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Disney must offer to buy all of Sky, Britain's takeover regulator rules

Reuters  |  LONDON 

By Paul Sandle

LONDON (Reuters) - Britain's takeover regulator said must offer to buy all of if it acquires Twenty-First Century Fox's 39 percent stake and if Rupert Murdoch's is prevented from purchasing all of the European pay-TV company itself.

agreed an offer to buy all of 17 months ago but is still waiting regulatory approval, while has agreed to buy assets, including its stake in Sky, in a separate deal subject to its own regulatory clearance.

The ruling means that if Fox's bid to buy is blocked by the government in June because of Murdoch's media influence, will have to step in to make the same offer to shareholders if and when it becomes the owner of Fox's assets.

had said it should not be required to make a bid for the whole of in line with Fox's existing offer if it bought the assets, but Britain's Takeover Panel ruled on Thursday that it must match Fox's 10.75 pounds-a-share price.

Analysts had said wanted a special dispensation to give it more flexibility on whether or when it would bid for the rest of if it only bought the 39 percent stake from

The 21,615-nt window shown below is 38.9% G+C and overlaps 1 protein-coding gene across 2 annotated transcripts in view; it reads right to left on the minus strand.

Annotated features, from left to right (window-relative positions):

The Takeover Panel, however, said it considered that securing control of might reasonably be considered to be a significant purpose of Disney's acquiring control of Fox, and it must make an offer within 28 days of buying the assets.


The Panel's ruling will not stand if has acquired 100 percent of by the time buys the assets, or if or any other third party has acquired a stake of more than 50 percent in

U.S. cable company Comcast said on Feb. 27 that it was considering making an offer for

said it noted the Takeover Panel's ruling, and it advised shareholders to take no further action at this time.

Twenty-First Century said that under the ruling, any mandatory offer by would only be required after Disney's acquisition of is completed, which currently expects to occur after completion of Fox's offer for

"21CF (Fox) remains committed to its recommended cash offer for announced on 15th December 2016," it said.

The offer was supported by revised remedies it had offered to Britain's Competition and Markets Authority, it added.

(Reporting by Paul Sandle; Editing by and Alexander Smith)

(This story has not been edited by Business Standard staff and is auto-generated from a syndicated feed.)

First Published: Thu, April 12 2018. 21:25 IST